Fruits of langsatan
Synonyms: Aglaia acida, Aglaia diffusa, Aglaia latifolia, Aglaia minahassae, Aglaia sulingi.
Other names: balik-balik, changkru, curran kaniue, dieng soh-longar, kaniue,
khangkhao, kholaen, khrang, langsat lotung, malasaging, momailateku,
Langsatan is believd to be a native of South East Asia. It can, however, be seen growing wild in the forests starting from Bhutan, North Eastern Indian states, Myanmar, Thailand, Indonesia, China, Philippines, Vietnam, Fiji etc
Trees 5-9 m tall, to 30 cm d.b.h. Bark rufous. Young branches pale brown, glabrous, with inconspicuous lenticels. Leaves 25-30 cm; petiole and rachis 10-15 cm, glabrous but sparsely brown squamate when young;
Leaflets 7(-11), alternate to subopposite; petiolules 3-11 mm, slightly inflated; leaflet blades ovate-oblong to elliptic, 5-10(-22) × 1.5-4(-11) cm, papery, both surfaces glabrous but abaxially sparsely lepidote along midvein, midvein abaxially prominent and adaxially conspicuously depressed, secondary veins 9-12 on each side of midvein and abaxially prominent, base rounded to cuneate, apex acute to acuminate. Thyrses axillary, 5-15 cm, sparsely branching, brown squamate.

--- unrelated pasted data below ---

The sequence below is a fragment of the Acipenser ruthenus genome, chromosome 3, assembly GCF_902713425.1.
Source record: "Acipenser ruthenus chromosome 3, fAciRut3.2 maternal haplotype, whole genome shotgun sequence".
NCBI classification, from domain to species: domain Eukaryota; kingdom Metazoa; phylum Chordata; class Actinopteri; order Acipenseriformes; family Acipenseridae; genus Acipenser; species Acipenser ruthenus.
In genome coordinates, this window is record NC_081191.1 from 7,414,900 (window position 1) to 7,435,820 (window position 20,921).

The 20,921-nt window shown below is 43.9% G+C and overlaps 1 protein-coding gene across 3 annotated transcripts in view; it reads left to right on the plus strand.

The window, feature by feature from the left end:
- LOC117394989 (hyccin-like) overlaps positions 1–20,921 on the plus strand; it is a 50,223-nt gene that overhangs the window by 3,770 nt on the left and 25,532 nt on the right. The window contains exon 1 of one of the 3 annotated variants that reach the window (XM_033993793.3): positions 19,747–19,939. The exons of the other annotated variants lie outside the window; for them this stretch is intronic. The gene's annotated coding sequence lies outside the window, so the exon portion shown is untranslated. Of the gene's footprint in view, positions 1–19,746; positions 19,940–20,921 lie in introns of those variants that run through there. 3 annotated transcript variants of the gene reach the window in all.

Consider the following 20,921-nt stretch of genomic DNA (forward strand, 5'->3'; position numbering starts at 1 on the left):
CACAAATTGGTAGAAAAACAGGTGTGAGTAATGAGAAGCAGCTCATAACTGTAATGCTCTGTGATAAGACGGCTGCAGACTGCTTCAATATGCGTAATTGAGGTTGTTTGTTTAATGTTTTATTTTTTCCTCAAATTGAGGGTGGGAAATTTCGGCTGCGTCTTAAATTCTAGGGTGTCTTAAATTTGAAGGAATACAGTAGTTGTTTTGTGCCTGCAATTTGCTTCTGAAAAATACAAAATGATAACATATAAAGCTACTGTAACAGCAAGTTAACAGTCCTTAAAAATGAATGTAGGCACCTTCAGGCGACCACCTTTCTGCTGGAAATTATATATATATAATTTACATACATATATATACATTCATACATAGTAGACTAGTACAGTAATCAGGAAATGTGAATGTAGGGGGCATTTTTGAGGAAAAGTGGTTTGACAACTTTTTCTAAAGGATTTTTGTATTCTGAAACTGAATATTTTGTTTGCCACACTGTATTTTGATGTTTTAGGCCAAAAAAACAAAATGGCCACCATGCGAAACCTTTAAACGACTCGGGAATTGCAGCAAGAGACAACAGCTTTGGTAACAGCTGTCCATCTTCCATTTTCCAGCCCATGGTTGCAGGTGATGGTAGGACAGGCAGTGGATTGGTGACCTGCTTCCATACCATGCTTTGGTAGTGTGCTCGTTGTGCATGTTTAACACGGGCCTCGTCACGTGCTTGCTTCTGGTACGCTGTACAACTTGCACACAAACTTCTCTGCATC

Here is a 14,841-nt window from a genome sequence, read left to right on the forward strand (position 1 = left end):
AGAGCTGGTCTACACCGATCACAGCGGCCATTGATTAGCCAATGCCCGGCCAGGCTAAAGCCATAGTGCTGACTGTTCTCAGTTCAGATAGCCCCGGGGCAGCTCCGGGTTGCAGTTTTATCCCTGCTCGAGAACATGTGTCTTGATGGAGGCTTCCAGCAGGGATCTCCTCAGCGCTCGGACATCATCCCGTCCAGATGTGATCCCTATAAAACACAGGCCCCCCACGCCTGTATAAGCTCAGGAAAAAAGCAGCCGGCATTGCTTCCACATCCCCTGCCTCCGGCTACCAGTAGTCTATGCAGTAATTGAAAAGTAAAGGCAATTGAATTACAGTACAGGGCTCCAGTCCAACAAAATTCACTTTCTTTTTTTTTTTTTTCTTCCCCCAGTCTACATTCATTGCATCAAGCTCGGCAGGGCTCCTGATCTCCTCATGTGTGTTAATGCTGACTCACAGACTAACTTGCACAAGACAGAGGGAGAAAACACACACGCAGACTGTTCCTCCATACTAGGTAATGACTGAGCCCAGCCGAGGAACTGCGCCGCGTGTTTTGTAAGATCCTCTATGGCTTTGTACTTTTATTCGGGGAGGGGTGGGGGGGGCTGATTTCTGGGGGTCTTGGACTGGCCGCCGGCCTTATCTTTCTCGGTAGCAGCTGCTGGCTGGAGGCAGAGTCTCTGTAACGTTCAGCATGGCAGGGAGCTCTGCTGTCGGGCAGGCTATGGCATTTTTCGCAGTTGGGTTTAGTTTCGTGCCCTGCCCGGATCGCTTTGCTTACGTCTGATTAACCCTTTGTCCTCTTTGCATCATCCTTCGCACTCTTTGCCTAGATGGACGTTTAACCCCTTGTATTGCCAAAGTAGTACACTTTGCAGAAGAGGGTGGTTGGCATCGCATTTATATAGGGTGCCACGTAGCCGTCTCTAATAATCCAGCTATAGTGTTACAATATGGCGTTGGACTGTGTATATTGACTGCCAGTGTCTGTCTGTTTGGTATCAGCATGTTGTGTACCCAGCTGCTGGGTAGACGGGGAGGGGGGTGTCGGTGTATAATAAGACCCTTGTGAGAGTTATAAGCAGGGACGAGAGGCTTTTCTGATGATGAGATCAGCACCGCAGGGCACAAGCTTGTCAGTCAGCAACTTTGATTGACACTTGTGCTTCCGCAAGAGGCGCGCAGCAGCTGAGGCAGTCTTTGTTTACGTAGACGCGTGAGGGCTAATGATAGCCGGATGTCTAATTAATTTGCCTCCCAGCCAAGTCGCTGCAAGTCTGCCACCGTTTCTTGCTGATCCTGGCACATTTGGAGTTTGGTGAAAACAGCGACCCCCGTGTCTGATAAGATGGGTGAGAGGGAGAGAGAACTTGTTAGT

Flowers subsessile, globose, ca. 2 mm in diam. Calyx 5-lobed; lobes rounded, sparsely brown squamate, margin ciliate. Petals 5, broadly ovate, glabrous. Staminal tube globose, free from petals, glabrous, apical margin entire or undulate; anthers 5, ovoid, inserted on or near throat of tube, included or ± exserted. Style very short; stigma conical, truncate, glabrous.
Fruit indehiscent, brown, elliptic, ca. 5.5 × 3-3.5 cm, yellowish lenticellate, densely brown squamate, basally contracted into a 1-1.5 cm stipe, apex plump and turbinate; persistent calyx inconspicuous. Seeds 1-3 per fruit, ellipsoid, ca. 4 cm; hilum to
The edible part of a langsatan fruit are the pulp and the aril. The fruits, which resemble langsat in taste and size, are fondly eaten.
Wood is hard and durable. It is used as timber.
Langsatan is not cultivated anywhere.